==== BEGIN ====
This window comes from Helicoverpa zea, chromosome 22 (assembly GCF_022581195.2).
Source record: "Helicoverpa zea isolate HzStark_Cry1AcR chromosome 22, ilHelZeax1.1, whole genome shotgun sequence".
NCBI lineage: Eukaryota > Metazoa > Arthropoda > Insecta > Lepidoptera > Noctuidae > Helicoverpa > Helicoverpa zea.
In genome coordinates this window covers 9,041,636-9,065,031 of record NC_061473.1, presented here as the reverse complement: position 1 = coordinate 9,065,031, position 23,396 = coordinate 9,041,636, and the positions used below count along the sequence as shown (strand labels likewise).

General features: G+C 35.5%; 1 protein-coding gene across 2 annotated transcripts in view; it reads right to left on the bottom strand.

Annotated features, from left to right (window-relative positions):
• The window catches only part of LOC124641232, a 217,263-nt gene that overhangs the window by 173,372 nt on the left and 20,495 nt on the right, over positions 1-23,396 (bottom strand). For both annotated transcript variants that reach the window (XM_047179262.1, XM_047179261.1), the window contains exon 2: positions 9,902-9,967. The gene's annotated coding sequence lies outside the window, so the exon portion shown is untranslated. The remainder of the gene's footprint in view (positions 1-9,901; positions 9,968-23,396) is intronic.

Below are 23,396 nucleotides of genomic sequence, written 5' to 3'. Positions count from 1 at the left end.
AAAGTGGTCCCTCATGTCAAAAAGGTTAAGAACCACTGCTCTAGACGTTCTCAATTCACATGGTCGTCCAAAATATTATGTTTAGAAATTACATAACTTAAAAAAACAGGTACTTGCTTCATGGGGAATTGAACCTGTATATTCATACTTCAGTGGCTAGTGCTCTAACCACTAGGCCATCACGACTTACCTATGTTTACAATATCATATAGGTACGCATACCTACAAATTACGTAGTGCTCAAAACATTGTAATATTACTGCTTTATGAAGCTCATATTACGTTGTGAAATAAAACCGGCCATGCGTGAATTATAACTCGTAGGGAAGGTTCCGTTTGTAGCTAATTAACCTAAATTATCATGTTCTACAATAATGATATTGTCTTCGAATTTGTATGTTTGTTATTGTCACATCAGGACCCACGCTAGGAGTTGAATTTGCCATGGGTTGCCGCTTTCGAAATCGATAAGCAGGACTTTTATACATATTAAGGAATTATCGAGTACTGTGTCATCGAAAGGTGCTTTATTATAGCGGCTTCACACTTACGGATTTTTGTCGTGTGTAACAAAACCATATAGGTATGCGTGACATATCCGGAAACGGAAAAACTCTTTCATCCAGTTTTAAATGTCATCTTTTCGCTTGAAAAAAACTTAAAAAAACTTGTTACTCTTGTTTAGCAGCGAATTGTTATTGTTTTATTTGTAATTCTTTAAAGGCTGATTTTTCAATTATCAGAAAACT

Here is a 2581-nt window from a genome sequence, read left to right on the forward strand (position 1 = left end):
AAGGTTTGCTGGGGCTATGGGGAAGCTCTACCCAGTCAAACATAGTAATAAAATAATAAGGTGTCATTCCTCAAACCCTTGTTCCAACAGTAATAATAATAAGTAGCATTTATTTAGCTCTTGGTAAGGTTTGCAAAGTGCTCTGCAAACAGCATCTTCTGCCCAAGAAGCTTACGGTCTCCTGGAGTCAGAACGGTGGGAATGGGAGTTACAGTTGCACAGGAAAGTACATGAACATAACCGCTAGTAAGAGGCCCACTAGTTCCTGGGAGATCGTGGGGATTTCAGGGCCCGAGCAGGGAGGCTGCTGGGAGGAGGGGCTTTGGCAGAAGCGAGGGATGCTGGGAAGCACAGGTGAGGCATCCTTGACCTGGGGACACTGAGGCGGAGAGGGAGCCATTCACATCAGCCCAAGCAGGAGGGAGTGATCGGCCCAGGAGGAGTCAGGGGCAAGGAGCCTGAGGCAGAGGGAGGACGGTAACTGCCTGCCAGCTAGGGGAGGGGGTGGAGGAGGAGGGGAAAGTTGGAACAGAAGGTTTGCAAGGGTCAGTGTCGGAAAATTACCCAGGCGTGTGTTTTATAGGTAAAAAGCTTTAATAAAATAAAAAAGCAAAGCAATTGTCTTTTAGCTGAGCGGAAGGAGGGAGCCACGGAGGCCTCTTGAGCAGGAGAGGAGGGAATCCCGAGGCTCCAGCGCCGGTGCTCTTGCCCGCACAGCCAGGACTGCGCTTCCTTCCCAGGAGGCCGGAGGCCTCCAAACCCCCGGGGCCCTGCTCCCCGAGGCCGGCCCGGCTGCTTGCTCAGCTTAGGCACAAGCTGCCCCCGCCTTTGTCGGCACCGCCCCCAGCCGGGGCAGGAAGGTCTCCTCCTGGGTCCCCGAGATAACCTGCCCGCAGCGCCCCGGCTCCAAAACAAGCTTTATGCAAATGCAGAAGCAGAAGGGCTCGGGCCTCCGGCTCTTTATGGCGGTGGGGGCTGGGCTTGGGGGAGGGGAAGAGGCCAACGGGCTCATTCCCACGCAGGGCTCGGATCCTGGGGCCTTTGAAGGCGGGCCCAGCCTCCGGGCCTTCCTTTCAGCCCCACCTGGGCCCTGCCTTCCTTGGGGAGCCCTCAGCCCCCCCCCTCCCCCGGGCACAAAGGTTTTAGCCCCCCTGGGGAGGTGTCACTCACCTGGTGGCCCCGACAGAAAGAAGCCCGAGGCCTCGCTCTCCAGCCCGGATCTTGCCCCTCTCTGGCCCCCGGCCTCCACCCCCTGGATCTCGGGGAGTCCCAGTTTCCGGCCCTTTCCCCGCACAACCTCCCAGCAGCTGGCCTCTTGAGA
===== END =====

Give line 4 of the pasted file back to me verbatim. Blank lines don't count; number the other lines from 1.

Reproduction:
In genome coordinates this window covers 9,041,636-9,065,031 of record NC_061473.1, presented here as the reverse complement: position 1 = coordinate 9,065,031, position 23,396 = coordinate 9,041,636, and the positions used below count along the sequence as shown (strand labels likewise).